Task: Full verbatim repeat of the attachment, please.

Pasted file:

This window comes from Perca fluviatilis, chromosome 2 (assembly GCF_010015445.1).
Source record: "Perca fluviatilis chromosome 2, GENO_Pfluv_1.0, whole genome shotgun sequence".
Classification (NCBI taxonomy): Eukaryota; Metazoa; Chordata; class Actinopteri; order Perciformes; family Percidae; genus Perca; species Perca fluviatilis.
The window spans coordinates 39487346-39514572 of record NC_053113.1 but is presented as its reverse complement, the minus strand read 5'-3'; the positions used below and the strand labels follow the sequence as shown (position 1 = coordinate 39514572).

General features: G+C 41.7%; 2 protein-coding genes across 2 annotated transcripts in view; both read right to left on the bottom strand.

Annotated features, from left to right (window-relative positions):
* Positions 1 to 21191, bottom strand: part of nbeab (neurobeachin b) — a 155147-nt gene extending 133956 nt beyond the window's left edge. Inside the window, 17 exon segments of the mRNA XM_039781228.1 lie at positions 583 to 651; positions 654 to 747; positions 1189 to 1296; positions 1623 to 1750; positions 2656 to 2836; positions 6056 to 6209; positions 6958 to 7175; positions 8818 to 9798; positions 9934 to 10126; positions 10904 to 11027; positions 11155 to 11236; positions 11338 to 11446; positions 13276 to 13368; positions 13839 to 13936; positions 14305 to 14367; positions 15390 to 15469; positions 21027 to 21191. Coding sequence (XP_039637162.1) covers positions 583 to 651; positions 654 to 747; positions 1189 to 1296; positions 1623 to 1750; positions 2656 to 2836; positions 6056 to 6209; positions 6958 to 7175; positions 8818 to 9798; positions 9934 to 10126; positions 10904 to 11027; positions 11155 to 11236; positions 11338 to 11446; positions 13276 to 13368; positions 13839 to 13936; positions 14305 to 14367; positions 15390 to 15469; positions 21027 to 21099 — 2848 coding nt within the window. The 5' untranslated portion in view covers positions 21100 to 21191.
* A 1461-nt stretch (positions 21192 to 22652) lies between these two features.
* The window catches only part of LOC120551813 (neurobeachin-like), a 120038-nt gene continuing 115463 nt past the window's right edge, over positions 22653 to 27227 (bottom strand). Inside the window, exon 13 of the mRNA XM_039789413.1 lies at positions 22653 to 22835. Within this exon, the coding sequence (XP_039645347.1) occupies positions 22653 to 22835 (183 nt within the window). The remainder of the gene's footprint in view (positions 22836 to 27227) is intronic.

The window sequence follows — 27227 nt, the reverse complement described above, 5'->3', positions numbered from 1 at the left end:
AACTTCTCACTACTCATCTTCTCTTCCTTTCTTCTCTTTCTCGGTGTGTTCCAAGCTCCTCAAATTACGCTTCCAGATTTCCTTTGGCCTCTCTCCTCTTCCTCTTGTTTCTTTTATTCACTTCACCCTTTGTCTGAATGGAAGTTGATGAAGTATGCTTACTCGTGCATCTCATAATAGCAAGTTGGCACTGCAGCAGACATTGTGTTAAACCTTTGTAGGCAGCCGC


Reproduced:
This window comes from Perca fluviatilis, chromosome 2 (assembly GCF_010015445.1).
Source record: "Perca fluviatilis chromosome 2, GENO_Pfluv_1.0, whole genome shotgun sequence".
Classification (NCBI taxonomy): Eukaryota; Metazoa; Chordata; class Actinopteri; order Perciformes; family Percidae; genus Perca; species Perca fluviatilis.
The window spans coordinates 39487346-39514572 of record NC_053113.1 but is presented as its reverse complement, the minus strand read 5'-3'; the positions used below and the strand labels follow the sequence as shown (position 1 = coordinate 39514572).

General features: G+C 41.7%; 2 protein-coding genes across 2 annotated transcripts in view; both read right to left on the bottom strand.

Annotated features, from left to right (window-relative positions):
* Positions 1 to 21191, bottom strand: part of nbeab (neurobeachin b) — a 155147-nt gene extending 133956 nt beyond the window's left edge. Inside the window, 17 exon segments of the mRNA XM_039781228.1 lie at positions 583 to 651; positions 654 to 747; positions 1189 to 1296; positions 1623 to 1750; positions 2656 to 2836; positions 6056 to 6209; positions 6958 to 7175; positions 8818 to 9798; positions 9934 to 10126; positions 10904 to 11027; positions 11155 to 11236; positions 11338 to 11446; positions 13276 to 13368; positions 13839 to 13936; positions 14305 to 14367; positions 15390 to 15469; positions 21027 to 21191. Coding sequence (XP_039637162.1) covers positions 583 to 651; positions 654 to 747; positions 1189 to 1296; positions 1623 to 1750; positions 2656 to 2836; positions 6056 to 6209; positions 6958 to 7175; positions 8818 to 9798; positions 9934 to 10126; positions 10904 to 11027; positions 11155 to 11236; positions 11338 to 11446; positions 13276 to 13368; positions 13839 to 13936; positions 14305 to 14367; positions 15390 to 15469; positions 21027 to 21099 — 2848 coding nt within the window. The 5' untranslated portion in view covers positions 21100 to 21191.
* A 1461-nt stretch (positions 21192 to 22652) lies between these two features.
* The window catches only part of LOC120551813 (neurobeachin-like), a 120038-nt gene continuing 115463 nt past the window's right edge, over positions 22653 to 27227 (bottom strand). Inside the window, exon 13 of the mRNA XM_039789413.1 lies at positions 22653 to 22835. Within this exon, the coding sequence (XP_039645347.1) occupies positions 22653 to 22835 (183 nt within the window). The remainder of the gene's footprint in view (positions 22836 to 27227) is intronic.

The window sequence follows — 27227 nt, the reverse complement described above, 5'->3', positions numbered from 1 at the left end:
AACTTCTCACTACTCATCTTCTCTTCCTTTCTTCTCTTTCTCGGTGTGTTCCAAGCTCCTCAAATTACGCTTCCAGATTTCCTTTGGCCTCTCTCCTCTTCCTCTTGTTTCTTTTATTCACTTCACCCTTTGTCTGAATGGAAGTTGATGAAGTATGCTTACTCGTGCATCTCATAATAGCAAGTTGGCACTGCAGCAGACATTGTGTTAAACCTTTGTAGGCAGCCGC